By using this site, you agree to our updated Privacy Policy and our Terms of Use. Manage your Cookies Settings.
428,853 Members | 2,144 Online
Bytes IT Community
+ Ask a Question
Need help? Post your question and get tips & solutions from a community of 428,853 IT Pros & Developers. It's quick & easy.

copy constructors and the assignment operator

P: n/a
What are the ramifications of creating a private copy constructor?

Say I didn't want any copies to be created, say if I had a singleton for
example.

Should I make the copy constructor public or private? I don't plan on
defining it. Does it make a difference?

If I make it private, what happens to the assignment operator? Does it
try to use the undefined private copy constructor, or would it use the
default copy constructor?

If the undefined copy constructor were public, what happens to the
assignment operator? Will it try to use the undefined public copy
constructor or will it use the default? I would think in this case it
would have to try and use the public undefined copy constructor, but
then fail since it's undefined.

Thanks,

--John Ratliff
Aug 10 '05 #1
Share this Question
Share on Google+
2 Replies


P: n/a
John Ratliff wrote:

What are the ramifications of creating a private copy constructor?

As with any other private thing:
Access is granted to member functions of that class only.
Every other code that is not a member function of that class doesn't have
access to that part of the class (the copy constructor).
Say I didn't want any copies to be created, say if I had a singleton for
example.

Should I make the copy constructor public or private? I don't plan on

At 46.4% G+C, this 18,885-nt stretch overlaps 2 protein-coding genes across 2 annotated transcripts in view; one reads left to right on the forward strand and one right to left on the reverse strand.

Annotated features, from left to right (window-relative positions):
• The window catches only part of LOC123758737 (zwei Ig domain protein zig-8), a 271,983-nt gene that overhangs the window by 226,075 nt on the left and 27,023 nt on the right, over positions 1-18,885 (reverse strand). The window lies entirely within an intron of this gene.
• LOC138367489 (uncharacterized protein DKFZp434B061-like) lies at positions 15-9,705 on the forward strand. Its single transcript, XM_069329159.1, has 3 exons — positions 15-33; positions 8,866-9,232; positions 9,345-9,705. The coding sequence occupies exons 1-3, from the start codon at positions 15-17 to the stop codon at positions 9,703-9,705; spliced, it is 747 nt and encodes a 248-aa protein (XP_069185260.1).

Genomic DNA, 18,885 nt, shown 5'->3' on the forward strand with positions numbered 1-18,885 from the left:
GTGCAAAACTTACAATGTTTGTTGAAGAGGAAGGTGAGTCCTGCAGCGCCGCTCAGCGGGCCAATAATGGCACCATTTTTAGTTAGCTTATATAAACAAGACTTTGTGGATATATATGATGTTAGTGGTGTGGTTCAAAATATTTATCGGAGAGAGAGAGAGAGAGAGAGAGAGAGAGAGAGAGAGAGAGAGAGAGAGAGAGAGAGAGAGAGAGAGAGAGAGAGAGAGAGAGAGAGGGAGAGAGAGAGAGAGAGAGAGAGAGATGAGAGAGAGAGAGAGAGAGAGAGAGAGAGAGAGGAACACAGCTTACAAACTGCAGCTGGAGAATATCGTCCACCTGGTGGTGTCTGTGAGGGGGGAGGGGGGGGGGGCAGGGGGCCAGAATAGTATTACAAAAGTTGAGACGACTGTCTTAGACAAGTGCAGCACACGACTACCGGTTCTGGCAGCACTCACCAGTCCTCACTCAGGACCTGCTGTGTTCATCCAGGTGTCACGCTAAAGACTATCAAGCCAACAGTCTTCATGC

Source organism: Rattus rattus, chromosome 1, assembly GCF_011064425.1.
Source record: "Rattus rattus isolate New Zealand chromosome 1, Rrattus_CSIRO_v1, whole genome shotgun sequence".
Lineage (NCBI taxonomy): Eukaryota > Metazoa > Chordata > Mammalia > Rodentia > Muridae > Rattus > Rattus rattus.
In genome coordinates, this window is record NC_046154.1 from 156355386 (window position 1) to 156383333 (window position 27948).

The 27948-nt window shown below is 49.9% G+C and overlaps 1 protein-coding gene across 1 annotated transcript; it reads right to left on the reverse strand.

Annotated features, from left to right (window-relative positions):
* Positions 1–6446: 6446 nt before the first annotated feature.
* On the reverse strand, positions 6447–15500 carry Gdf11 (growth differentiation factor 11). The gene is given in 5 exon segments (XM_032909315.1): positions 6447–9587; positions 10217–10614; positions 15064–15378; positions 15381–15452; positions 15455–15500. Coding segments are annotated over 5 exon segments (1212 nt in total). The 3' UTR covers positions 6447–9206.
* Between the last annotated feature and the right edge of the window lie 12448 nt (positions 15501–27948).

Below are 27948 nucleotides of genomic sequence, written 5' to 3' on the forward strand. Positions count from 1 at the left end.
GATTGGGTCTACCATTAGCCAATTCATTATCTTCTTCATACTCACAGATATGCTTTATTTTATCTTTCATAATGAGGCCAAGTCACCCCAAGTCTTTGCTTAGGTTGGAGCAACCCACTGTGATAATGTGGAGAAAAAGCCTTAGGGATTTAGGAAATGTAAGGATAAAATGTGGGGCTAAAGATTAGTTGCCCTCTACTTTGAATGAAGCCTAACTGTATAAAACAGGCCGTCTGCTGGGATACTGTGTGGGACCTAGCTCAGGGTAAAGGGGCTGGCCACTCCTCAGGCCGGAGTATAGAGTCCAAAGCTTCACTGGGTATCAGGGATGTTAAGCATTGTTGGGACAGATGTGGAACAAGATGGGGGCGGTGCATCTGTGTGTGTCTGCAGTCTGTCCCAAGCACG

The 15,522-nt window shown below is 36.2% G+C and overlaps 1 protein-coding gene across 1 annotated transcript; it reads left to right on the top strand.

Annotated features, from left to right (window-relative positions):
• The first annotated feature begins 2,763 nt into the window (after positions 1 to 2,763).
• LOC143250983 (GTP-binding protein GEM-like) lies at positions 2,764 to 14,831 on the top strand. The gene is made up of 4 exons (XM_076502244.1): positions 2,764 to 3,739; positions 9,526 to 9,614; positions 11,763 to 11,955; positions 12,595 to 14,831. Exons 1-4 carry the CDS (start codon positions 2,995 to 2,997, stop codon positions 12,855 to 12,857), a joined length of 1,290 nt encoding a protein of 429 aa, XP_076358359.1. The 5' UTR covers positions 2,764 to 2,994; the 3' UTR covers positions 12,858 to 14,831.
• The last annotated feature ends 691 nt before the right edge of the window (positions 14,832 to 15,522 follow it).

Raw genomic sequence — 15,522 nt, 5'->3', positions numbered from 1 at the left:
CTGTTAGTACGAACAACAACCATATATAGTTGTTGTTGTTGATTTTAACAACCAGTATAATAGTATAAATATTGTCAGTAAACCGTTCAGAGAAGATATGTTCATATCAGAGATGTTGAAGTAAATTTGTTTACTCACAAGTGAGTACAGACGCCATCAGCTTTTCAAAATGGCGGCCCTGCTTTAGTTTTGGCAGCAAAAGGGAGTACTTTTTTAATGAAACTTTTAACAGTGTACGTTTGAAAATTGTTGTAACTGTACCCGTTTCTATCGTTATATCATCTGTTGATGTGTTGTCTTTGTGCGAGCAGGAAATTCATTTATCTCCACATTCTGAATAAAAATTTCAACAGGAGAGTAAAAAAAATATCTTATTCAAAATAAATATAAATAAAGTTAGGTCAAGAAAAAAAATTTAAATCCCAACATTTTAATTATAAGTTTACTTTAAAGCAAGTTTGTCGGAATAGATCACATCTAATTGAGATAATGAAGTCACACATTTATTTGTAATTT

defining it. Does it make a difference?
Sure.
If you make it public, then any other code can access that function ->
The compiler will happily compile that other code.
Only during the linking stage, the linker will notice that there is no
implementation for that function and will barf.

If you make it private, then no other code has the access rights to
use that constructor. -> The compiler will emit an error message
That leaves you with the special case of using the copy constructor
from one of the member functions of the very same class. They have
access rights and the compiler will happily encode calls to the copy
constructor in them. But again: Eventually the linking stage starts
and the linker will notice that the function is not implemented.

If I make it private, what happens to the assignment operator?
Nothing at all.
Does it
try to use the undefined private copy constructor, or would it use the
default copy constructor?


????
Assignment operator and constructors have nothing to do with each other.
Why do you think that op= uses a constructor for anything?

A constructor is used for creating objects.
When an op= runs, then the object has been created long before.
--
Karl Heinz Buchegger
kb******@gascad.at
Aug 10 '05 #2

P: n/a
>>Does it
try to use the undefined private copy constructor, or would it use the
default copy constructor?

????
Assignment operator and constructors have nothing to do with each other.
Why do you think that op= uses a constructor for anything?

A constructor is used for creating objects.
When an op= runs, then the object has been created long before.


Sorry, I was under the impression that the default assignment operator
used the default copy constructor.

Thanks,

--John Ratliff
Aug 10 '05 #3

This discussion thread is closed

Replies have been disabled for this discussion.